Europol says 66 arrested in horsemeat scandal investigation

Image DG

Image DG

The crime group modified microchips and documentation.

The operation against the food scam reportedly took several months to coordinate, as authorities in Belgium, France, Italy, Portugal, Romania, Switzerland, Britain and Spain took part in it.

Investigators looking into "unusual behavior" in horse meat markets are said to have uncovered an operation run by an organized crime syndicate in Spain in which old and neglected horses were slaughtered and sold as meat overseas.

In Spain itself, 65 people were arrested and charged with crimes such as animal abuse, document forgery, perverting the course of justice, crimes against public health, money laundering and being part of a criminal organisation, Europol said in a statement. The gang is accused of taking old or unwell horses and slaughtering them for their meat, then selling it on as prime beef.

In particular, they have observed a scam to put on the market of meat from horses in bad health, too old or unfit for consumption.

The main suspect in the case was later arrested in Belgium, Europol added.

The origin of the investigation, the Guardia Civil Spanish had detected irregularities on the market for horse meat.

He was subsequently arrested in Belgium.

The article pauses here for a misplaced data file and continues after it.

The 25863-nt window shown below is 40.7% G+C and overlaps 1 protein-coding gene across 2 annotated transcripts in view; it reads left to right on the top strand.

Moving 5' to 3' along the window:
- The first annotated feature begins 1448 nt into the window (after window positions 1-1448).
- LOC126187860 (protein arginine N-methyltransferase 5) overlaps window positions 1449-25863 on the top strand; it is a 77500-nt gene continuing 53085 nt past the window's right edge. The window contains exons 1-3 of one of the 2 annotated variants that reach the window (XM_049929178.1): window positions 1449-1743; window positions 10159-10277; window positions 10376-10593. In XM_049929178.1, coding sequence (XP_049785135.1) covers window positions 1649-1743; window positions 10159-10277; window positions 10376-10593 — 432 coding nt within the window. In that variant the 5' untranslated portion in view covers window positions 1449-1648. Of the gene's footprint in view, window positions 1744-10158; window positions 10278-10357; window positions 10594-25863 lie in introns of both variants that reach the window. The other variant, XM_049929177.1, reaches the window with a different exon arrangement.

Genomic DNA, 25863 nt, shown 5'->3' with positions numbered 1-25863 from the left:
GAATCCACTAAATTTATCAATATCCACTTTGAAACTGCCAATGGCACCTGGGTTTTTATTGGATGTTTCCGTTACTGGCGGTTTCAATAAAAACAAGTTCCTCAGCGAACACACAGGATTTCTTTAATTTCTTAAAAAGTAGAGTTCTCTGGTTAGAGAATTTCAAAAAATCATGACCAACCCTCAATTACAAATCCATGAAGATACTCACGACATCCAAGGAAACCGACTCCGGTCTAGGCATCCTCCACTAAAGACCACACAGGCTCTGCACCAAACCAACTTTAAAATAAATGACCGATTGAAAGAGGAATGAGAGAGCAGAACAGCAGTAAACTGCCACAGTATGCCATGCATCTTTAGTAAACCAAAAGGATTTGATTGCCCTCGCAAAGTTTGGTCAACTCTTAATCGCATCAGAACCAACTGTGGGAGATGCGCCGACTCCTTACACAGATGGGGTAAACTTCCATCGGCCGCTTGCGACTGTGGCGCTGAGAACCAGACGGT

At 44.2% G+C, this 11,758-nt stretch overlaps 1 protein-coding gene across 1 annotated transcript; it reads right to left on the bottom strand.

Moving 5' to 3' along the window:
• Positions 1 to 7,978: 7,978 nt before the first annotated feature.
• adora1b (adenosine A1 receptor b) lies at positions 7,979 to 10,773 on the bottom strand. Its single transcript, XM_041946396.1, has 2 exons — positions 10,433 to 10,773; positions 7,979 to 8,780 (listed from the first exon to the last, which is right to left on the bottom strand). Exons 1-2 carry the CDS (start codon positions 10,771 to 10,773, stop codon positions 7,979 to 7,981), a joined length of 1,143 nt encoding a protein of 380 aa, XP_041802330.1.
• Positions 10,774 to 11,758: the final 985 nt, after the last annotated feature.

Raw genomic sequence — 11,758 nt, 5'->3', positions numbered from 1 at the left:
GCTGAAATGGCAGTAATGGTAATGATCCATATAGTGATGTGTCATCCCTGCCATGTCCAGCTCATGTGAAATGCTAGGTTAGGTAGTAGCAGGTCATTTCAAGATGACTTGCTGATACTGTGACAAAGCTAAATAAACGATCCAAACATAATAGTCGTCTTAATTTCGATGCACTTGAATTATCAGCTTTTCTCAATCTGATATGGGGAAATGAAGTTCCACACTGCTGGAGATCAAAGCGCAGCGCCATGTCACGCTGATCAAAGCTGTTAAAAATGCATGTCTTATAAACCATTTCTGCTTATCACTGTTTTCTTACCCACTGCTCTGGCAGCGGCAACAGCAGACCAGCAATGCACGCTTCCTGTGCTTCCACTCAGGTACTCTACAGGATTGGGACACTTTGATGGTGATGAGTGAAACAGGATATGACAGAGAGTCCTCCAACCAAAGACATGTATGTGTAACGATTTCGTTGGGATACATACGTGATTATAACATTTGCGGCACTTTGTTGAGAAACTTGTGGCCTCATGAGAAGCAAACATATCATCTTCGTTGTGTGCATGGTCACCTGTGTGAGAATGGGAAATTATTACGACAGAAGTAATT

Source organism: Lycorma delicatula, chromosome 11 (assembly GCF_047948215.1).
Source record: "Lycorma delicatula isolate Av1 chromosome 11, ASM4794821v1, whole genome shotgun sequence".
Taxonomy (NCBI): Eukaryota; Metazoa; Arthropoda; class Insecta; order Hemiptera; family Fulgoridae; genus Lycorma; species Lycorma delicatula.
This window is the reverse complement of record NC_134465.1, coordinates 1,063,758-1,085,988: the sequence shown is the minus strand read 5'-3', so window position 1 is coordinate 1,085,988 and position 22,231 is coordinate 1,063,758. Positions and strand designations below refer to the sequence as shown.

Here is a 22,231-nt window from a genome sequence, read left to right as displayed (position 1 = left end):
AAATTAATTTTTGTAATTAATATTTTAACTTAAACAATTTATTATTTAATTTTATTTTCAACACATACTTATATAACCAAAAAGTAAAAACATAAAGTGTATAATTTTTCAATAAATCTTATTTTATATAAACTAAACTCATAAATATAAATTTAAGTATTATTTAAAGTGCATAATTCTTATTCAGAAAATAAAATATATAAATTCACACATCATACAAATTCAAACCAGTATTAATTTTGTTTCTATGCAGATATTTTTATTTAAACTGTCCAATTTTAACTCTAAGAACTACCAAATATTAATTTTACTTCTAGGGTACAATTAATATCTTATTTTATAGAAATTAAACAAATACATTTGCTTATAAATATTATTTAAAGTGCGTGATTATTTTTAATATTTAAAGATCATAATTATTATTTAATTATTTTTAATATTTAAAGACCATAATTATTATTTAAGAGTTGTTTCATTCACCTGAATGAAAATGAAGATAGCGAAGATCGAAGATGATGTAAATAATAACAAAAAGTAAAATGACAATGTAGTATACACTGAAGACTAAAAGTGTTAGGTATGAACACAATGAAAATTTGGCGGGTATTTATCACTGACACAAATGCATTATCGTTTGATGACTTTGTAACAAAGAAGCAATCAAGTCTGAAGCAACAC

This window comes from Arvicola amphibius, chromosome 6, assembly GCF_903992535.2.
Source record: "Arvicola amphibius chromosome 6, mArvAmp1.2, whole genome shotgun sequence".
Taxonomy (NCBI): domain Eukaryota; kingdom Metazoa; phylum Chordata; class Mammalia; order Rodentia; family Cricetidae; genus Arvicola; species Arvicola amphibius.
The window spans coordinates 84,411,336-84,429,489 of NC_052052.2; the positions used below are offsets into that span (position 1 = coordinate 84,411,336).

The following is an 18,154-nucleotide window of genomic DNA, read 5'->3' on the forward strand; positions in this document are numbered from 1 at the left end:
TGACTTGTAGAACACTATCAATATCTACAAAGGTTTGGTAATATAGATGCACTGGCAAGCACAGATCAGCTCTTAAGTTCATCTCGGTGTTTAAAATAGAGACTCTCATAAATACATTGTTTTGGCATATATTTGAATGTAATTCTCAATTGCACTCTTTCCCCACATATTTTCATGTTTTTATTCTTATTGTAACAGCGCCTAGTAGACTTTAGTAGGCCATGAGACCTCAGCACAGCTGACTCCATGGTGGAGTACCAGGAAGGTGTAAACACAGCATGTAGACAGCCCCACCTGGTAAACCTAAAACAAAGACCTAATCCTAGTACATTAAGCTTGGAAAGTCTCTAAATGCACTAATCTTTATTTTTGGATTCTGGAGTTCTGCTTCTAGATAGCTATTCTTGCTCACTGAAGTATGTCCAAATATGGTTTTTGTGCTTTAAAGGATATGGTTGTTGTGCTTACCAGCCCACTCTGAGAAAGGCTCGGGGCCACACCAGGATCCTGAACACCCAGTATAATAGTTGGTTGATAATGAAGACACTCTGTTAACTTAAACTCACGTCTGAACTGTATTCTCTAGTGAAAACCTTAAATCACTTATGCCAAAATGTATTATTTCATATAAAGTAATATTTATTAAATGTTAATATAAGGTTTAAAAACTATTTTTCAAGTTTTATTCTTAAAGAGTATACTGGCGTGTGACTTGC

The police investigation was coordinated by the Federal Police, the Federal Food Agency in Belgium and Guardia Civil.

Spanish Civil Guard went public with new details about their involvement in the dismantling of a network suspected of putting horsemeat not apt for human consumption into the food chain and making a staggering POUNDS 20 million-a-year profit.

Police carried out raids in both Alicante and Leon, in the north of Spain, blocking or seizing bank accounts and properties, and confiscating five luxury cars.

Europol has worked actively in all necessary actions, including coordination, first contact with other affected countries in order to initiate investigations, and summoning and supporting all involved agencies for coordination and analysis meetings in The Hague, where all the information was studied and processed.

Analysis of samples conducted in The Hague concluded the meat was destined mainly for markets outside Spain, as the samples matched others found overseas.

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